"We all know that the PS3 is powerful but unique console with its own strengths and challenges. But compared to the PC, the Xbox 360 is challenging too. So instead of declaring a 'lead platform' and porting the game to the others, we've instead changed the game engine so that all platforms look (to a programmer) more like a PS3. This means implementing a task-oriented task processor that assumes a NUMA (non-uniform memory access) design that mimics the PPU/SPU split of the PS3. Writing code this way is more difficult for us, but has a key advantage: it's both optimal for the PS3 *and* gives speed improvements on other platforms due to increased cache coherence and more efficient use of multiple processing units."

“We've built a whole new parallel processing framework (a "job architecture", in programmer lingo) that lets the engine take advantage of as many cores as you can throw at it. This will let us eke out all the power of the PS3 and 360, and also give hardcore PC gamers something to show off their rigs with.”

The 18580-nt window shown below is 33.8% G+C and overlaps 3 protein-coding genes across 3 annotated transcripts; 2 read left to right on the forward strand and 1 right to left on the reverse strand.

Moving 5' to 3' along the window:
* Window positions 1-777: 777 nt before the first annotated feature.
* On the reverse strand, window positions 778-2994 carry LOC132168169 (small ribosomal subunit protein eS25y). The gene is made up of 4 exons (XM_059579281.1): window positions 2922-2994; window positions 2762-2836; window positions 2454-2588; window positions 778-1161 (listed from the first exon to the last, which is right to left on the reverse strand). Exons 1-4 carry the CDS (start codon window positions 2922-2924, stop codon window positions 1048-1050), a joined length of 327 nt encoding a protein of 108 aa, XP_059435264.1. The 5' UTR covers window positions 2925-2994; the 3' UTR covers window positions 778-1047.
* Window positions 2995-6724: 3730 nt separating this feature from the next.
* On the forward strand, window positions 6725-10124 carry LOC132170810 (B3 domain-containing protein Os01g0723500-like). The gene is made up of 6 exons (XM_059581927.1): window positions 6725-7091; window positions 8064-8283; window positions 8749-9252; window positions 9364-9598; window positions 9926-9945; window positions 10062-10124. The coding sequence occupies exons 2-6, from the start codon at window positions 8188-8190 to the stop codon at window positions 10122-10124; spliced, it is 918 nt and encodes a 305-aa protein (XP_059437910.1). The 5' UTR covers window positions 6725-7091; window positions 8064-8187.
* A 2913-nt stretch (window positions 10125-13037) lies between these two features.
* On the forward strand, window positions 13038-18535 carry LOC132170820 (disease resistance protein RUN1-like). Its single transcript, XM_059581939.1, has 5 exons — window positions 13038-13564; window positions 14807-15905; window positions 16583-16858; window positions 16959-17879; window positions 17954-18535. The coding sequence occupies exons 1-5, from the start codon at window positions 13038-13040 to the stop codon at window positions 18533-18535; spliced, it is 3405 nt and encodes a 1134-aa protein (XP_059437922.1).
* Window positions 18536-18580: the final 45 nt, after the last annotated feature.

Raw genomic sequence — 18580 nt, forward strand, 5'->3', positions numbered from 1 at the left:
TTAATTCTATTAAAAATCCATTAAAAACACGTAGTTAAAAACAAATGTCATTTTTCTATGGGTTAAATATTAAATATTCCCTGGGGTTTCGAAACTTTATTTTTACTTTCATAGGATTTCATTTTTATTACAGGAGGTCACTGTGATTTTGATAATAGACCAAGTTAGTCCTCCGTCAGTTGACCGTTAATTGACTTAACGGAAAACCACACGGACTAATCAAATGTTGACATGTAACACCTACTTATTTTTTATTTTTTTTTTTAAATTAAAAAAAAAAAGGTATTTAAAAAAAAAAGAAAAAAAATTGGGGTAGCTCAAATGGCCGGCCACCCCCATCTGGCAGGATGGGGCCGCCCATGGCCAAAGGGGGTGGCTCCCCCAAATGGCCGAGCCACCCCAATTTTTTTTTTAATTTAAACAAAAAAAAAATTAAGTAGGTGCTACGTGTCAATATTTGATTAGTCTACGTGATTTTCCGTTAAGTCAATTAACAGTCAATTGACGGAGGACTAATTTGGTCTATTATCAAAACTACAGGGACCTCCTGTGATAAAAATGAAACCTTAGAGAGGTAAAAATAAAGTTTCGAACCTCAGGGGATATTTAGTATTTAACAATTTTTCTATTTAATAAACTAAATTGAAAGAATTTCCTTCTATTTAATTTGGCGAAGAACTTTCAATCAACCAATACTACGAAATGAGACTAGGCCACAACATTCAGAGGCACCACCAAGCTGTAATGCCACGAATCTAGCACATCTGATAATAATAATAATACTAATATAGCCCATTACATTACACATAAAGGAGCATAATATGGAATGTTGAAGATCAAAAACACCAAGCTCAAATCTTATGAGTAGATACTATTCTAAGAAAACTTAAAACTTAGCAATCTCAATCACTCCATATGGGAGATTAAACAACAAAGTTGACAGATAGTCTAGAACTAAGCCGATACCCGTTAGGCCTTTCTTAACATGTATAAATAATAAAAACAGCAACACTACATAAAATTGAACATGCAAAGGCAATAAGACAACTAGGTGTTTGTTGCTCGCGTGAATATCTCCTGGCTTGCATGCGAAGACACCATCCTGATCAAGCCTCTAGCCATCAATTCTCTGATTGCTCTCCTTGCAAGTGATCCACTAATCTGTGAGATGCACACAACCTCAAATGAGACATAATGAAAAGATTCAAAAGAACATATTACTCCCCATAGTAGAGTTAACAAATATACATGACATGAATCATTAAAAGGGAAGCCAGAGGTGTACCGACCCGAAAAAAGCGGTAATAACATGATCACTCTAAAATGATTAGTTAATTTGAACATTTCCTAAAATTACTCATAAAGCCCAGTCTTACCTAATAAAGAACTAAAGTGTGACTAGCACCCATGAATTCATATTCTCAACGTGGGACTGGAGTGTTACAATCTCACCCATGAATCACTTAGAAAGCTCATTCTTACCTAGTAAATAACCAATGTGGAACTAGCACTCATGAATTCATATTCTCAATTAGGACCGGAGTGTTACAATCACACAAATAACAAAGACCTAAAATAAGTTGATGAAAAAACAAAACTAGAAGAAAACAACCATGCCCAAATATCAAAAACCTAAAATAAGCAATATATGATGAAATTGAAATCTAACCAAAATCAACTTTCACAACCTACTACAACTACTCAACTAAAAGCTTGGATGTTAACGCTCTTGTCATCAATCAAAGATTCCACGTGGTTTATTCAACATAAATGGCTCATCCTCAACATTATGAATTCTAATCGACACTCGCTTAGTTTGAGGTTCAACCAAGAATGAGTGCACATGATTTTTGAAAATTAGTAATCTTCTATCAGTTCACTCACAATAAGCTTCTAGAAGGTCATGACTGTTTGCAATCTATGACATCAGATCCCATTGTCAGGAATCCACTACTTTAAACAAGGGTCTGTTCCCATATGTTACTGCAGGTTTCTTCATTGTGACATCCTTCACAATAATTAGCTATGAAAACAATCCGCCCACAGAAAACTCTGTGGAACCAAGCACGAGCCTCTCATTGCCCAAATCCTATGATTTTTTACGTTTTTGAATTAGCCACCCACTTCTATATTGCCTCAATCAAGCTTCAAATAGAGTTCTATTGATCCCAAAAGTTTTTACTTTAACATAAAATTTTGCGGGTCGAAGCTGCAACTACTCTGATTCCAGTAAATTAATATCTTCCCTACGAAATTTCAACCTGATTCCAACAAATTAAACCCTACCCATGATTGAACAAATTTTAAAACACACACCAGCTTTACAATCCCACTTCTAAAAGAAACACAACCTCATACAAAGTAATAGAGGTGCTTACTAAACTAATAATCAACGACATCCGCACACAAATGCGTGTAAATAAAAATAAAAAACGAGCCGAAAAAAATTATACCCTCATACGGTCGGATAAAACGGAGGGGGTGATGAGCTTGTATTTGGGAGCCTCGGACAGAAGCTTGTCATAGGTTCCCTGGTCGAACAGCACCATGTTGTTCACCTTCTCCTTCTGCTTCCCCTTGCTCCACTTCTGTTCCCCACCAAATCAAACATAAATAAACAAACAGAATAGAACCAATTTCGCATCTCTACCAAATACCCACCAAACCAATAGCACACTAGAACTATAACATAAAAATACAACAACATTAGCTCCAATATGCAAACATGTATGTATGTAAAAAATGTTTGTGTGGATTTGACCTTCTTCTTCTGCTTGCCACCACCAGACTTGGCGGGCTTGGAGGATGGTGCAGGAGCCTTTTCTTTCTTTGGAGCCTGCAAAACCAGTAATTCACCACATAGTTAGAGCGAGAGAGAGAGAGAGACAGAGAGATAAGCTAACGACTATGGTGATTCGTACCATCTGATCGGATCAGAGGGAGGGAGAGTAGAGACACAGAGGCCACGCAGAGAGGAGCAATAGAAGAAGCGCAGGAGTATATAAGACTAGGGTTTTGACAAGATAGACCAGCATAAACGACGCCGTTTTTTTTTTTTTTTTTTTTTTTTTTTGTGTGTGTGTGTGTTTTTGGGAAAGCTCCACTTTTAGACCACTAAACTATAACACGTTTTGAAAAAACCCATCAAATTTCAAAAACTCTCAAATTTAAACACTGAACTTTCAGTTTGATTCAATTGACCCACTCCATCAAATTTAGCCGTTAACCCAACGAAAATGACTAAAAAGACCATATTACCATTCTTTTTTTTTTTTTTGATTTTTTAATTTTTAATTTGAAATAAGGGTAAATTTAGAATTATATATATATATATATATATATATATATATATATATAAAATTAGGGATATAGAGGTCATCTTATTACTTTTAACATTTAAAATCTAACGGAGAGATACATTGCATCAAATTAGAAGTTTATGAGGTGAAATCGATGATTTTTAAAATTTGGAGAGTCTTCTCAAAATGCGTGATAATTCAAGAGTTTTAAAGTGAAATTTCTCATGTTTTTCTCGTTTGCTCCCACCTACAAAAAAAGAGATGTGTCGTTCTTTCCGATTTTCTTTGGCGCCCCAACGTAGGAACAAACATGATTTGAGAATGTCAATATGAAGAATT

Chris also talks about how moving to a deferred lighting system was done to help reduce overall CPU overhead, particularly on the PS3’s rather limiting PPU, whilst also shifting certain tasks off of the RSX GPU and to the SPU’s further optimising the engine for increased efficiency.

“This decision (switching to a deferred lighting scheme) was made for many reasons but one important one is that, compared with a Unreal's traditional forward rendering scheme, deferred lighting reduces the amount of work we need to do on the slowest part of the PS3 (the PPU). It also allows us to move work from the GPU to the SPUs, which gives us many options for speeding up rendering on that platform.”

Furthermore, all programmers also have access to both 360 and PS3 dev kits, thus allowing them to test and optimise code as new features are implemented. This means that various graphical and performance issues can be worked on simultainiously throughout development, rather than porting to PS3 and then working out the kinks. Devs can see how things are progressing on a side-by-side basis.